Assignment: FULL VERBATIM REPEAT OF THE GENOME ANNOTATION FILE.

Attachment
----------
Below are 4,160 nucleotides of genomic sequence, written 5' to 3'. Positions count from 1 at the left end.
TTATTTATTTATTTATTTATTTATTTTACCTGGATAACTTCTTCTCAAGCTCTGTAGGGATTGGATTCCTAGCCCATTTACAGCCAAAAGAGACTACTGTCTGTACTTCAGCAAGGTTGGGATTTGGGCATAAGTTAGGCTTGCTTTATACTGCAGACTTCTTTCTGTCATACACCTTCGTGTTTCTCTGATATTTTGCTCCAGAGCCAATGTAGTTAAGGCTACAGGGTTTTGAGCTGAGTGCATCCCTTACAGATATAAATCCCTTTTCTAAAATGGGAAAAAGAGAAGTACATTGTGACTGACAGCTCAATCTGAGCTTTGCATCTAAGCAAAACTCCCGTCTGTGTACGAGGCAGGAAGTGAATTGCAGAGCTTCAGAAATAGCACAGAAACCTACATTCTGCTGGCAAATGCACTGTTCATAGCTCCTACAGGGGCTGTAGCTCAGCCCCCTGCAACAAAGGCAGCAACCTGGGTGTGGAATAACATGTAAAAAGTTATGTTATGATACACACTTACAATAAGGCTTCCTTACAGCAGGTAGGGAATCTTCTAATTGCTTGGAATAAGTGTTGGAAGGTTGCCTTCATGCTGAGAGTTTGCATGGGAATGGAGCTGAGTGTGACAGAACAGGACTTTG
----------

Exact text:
Below are 4,160 nucleotides of genomic sequence, written 5' to 3'. Positions count from 1 at the left end.
TTATTTATTTATTTATTTATTTATTTTACCTGGATAACTTCTTCTCAAGCTCTGTAGGGATTGGATTCCTAGCCCATTTACAGCCAAAAGAGACTACTGTCTGTACTTCAGCAAGGTTGGGATTTGGGCATAAGTTAGGCTTGCTTTATACTGCAGACTTCTTTCTGTCATACACCTTCGTGTTTCTCTGATATTTTGCTCCAGAGCCAATGTAGTTAAGGCTACAGGGTTTTGAGCTGAGTGCATCCCTTACAGATATAAATCCCTTTTCTAAAATGGGAAAAAGAGAAGTACATTGTGACTGACAGCTCAATCTGAGCTTTGCATCTAAGCAAAACTCCCGTCTGTGTACGAGGCAGGAAGTGAATTGCAGAGCTTCAGAAATAGCACAGAAACCTACATTCTGCTGGCAAATGCACTGTTCATAGCTCCTACAGGGGCTGTAGCTCAGCCCCCTGCAACAAAGGCAGCAACCTGGGTGTGGAATAACATGTAAAAAGTTATGTTATGATACACACTTACAATAAGGCTTCCTTACAGCAGGTAGGGAATCTTCTAATTGCTTGGAATAAGTGTTGGAAGGTTGCCTTCATGCTGAGAGTTTGCATGGGAATGGAGCTGAGTGTGACAGAACAGGACTTTG